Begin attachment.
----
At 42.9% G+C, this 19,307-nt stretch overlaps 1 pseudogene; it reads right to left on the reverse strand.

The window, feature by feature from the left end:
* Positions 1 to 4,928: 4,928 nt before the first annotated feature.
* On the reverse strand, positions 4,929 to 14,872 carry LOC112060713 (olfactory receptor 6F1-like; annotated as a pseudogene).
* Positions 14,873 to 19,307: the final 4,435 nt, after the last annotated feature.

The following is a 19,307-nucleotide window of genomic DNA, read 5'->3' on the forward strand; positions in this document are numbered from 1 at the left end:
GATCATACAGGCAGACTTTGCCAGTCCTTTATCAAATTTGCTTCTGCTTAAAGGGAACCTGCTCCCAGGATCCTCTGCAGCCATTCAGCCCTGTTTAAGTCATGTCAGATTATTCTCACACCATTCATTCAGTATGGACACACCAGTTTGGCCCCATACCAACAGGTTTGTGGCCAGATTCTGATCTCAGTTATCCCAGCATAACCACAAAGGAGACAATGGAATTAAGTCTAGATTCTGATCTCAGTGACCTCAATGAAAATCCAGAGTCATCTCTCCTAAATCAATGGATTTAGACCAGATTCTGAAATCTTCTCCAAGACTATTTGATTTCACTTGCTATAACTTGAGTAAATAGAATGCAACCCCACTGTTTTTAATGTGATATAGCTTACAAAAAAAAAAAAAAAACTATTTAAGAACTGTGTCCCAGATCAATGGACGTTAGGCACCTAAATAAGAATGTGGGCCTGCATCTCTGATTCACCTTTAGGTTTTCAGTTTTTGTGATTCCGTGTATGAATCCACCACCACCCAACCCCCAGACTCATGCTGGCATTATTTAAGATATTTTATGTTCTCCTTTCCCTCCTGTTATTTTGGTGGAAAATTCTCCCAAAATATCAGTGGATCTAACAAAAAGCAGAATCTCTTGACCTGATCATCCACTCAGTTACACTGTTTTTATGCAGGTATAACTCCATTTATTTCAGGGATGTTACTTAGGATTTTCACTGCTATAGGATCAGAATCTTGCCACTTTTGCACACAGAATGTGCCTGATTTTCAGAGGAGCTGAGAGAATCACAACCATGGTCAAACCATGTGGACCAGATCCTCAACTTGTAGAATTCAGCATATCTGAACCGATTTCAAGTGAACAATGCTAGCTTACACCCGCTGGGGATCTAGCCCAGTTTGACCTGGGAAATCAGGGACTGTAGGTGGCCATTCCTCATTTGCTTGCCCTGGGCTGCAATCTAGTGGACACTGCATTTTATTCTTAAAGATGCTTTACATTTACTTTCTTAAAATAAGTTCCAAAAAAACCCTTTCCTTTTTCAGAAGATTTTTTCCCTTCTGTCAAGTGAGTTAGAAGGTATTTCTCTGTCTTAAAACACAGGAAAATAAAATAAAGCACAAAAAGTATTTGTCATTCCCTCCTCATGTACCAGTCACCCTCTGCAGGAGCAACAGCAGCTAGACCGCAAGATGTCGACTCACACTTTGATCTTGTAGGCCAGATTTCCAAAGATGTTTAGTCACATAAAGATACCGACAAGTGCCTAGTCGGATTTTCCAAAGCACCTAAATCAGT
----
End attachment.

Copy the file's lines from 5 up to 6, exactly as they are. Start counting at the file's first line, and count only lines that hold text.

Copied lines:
* Positions 14,873 to 19,307: the final 4,435 nt, after the last annotated feature.

The following is a 19,307-nucleotide window of genomic DNA, read 5'->3' on the forward strand; positions in this document are numbered from 1 at the left end: